The onComplete method is called when the COMPLETE event is dispatched. The first thing we do is remove the event listeners on the loader since we no longer need to listen for them. The try block contains a call to the handleData method and a call to the parseData method. (We have not created these methods yet but will do so in a moment.)

If either one of these methods produces an error, that error is caught but a DataLoaderErrorEvent is dispatched in its place. (We will also create the DataLoaderErrorEvent class in a moment.)

Finally, we dispatch e, which is the COMPLETE event. There is no need to create a new Event object; we can just recycle the old one since it is no longer being used.

Just as we did in the onComplete method, remove all of the event listeners from the loader within the onIOError method. Then dispatch e which is the IO_ERROR event.

The onProgress method calculates a percentage based upon the amount of bytes that have been loaded and the number of bytes in total.


Step 2: Handling Data

Create the handleData method.

The handleData method decodes the loaded data. More specifically, it converts the loaded data to an Object. The type of Object is entirely based on the format.

The JSON format will create a dynamic primitive Object. Use the decode method of the JSON class to decode the json data; this returns a native Object. The XML format creates an XML object; the URL format creates a URLVariables object; and the Text format is simply a String representation of the loaded data.

If the format is set to none, the data will not be packaged or prepared at all.


Step 3: Parsing Data

Create the abstract method, parseData.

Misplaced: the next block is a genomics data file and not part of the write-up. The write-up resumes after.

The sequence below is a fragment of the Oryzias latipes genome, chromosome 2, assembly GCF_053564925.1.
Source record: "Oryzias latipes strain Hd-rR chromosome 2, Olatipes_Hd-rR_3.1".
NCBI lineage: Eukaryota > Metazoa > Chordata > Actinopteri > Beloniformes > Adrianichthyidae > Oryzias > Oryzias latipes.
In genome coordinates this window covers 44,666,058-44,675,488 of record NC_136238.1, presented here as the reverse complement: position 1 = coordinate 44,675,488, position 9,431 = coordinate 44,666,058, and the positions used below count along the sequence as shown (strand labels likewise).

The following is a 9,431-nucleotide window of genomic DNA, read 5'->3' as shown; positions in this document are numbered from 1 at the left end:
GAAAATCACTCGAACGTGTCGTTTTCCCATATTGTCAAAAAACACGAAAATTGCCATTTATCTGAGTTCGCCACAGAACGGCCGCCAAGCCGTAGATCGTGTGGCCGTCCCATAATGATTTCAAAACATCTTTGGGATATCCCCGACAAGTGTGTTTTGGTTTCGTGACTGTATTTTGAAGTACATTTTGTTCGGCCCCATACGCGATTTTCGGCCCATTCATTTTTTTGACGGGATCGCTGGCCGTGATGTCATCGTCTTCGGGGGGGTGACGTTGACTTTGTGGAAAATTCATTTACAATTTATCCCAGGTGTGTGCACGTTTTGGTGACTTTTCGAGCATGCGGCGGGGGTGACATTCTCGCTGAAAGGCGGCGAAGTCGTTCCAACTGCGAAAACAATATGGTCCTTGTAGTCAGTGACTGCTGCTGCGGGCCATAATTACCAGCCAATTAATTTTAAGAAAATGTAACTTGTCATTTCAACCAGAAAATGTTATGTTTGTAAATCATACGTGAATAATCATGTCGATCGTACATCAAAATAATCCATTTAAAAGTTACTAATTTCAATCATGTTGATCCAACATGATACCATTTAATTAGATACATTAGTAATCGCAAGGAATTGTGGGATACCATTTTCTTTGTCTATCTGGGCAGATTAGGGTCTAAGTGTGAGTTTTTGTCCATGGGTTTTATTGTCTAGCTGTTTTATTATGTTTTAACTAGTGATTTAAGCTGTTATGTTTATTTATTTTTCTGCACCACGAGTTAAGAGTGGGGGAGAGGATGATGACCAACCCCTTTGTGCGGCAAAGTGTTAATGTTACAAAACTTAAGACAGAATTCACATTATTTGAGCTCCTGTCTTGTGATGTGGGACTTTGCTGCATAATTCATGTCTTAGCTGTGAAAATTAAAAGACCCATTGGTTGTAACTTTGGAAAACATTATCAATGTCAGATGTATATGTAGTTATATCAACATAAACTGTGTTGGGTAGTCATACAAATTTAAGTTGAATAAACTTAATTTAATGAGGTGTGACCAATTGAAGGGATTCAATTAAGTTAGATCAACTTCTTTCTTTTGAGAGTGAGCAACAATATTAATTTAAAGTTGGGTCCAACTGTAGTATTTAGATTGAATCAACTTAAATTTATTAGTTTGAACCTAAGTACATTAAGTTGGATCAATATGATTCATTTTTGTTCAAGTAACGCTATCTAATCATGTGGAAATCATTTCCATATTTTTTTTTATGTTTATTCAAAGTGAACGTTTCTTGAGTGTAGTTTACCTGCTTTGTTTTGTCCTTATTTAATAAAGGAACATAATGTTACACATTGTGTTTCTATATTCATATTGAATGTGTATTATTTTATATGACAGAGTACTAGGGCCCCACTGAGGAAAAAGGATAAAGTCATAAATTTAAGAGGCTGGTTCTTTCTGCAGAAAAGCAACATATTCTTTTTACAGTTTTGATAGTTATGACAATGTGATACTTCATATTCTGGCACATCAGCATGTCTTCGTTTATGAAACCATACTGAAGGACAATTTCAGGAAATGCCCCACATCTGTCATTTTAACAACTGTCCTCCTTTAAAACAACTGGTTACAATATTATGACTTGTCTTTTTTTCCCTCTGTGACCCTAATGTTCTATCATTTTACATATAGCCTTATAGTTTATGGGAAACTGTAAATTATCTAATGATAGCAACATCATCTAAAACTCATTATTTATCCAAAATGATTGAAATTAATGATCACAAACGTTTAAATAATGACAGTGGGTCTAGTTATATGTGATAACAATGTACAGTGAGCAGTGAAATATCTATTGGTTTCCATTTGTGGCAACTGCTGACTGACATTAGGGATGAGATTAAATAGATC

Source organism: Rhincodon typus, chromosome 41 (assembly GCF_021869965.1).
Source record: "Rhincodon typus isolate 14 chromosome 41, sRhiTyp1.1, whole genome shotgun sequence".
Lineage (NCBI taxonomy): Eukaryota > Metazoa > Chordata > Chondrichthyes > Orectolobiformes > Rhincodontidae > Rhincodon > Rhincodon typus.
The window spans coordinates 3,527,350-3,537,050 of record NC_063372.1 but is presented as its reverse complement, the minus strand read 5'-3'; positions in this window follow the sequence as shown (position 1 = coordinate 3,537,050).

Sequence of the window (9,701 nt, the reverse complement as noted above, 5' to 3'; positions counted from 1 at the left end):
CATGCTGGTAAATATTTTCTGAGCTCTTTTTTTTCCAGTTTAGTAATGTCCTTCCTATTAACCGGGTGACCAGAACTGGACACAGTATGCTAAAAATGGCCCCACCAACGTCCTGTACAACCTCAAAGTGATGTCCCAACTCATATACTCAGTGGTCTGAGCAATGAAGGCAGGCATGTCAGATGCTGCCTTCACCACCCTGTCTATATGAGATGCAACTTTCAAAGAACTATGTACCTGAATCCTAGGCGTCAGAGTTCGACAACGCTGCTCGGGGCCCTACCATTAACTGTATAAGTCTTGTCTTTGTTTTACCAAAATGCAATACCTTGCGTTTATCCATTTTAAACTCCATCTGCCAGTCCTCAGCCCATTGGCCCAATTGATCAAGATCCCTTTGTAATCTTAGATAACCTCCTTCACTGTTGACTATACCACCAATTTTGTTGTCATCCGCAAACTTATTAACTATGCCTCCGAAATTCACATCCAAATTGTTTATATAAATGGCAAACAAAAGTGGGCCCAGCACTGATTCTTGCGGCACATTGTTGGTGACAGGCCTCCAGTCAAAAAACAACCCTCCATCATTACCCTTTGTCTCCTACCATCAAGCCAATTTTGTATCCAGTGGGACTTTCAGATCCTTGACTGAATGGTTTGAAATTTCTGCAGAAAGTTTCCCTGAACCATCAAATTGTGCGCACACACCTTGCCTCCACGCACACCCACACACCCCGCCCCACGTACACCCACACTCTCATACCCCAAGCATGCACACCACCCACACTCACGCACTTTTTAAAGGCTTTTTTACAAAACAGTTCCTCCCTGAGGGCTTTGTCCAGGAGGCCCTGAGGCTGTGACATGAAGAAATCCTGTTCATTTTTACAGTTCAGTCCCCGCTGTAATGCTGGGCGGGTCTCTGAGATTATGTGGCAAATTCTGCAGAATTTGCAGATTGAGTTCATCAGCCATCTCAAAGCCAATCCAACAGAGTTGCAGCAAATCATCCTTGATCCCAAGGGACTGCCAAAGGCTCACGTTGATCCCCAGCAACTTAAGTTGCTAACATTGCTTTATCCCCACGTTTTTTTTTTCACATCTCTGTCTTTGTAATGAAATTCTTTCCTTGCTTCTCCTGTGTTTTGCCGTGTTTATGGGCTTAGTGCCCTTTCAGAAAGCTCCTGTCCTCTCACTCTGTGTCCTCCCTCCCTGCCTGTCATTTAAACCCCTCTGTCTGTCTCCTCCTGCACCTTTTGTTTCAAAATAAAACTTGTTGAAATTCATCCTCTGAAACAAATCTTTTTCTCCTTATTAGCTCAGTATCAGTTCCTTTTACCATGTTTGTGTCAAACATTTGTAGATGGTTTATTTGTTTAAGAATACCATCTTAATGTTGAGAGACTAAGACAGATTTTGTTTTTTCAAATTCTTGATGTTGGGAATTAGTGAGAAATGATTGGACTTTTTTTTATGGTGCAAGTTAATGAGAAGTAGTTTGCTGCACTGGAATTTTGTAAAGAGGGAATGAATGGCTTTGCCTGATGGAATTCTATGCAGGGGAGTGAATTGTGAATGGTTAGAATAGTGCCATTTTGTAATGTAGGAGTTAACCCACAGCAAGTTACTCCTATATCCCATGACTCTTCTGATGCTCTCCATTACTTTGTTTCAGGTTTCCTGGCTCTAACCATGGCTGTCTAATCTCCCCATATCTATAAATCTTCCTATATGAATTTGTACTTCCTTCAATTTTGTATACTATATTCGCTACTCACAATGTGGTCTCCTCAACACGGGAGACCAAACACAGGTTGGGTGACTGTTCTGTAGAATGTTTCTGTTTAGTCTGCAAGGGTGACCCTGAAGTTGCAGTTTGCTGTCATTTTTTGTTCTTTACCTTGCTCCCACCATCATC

The parseData function has no implementation because it is a protected method that is meant to be extended and implemented by a subclass. This method is generally going to be used to by a subclass to serialize packaged data into a strict non-dynamic object so that it can be used to by other code more efficiently. This method can even be used to correct specific values or convert dates into the current timezone and so forth.


Step 4: Wrapping Up the DataLoader

All of the private properties of the DataLoader class that begin with an underscore (_), will need some type of access from outside code. Of course this will be accomplished with getter and setter methods. Create the following getters and setters.

When the format property is set, we check to if the value provided is valid. If it isn't valid an error is thrown.


Step 5: The DataLoaderErrorEvent Class

Now that we have completed the DataLoader class we must create the DataLoaderErrorEvent class before we can move on.

Instead of dispatching a simple ErrorEvent we created this class to dispatch a specific type of ErrorEvent. One that is related to parse error that occurrs in the DataLoader class.


Step 6: Loading Data

Since our DataLoader class is finished, we might as well load some data. Add the following code to the document class of your project:

Note: Remember to apply your own API_KEY to the above code.

When this code is executed it loads data from the URL http://api.rottentomatoes.com/api/public/v1.0/lists/dvds/upcoming.json. The following GET variables are sent with the request using the URLVariables class (or the vars property of the DataLoader object):

  • apikey - the API Key that was assigned by Rotten Tomatoes for your application.
  • country - the user's country.
  • page - a number that represents the current page of the returned results.
  • page_limit - an integer that specifies how many search results should be displayed per page.

When the above code is executed, the following output is produced by tracing out the rawData from the loader which is accessed as e.target in the onDataLoaded method.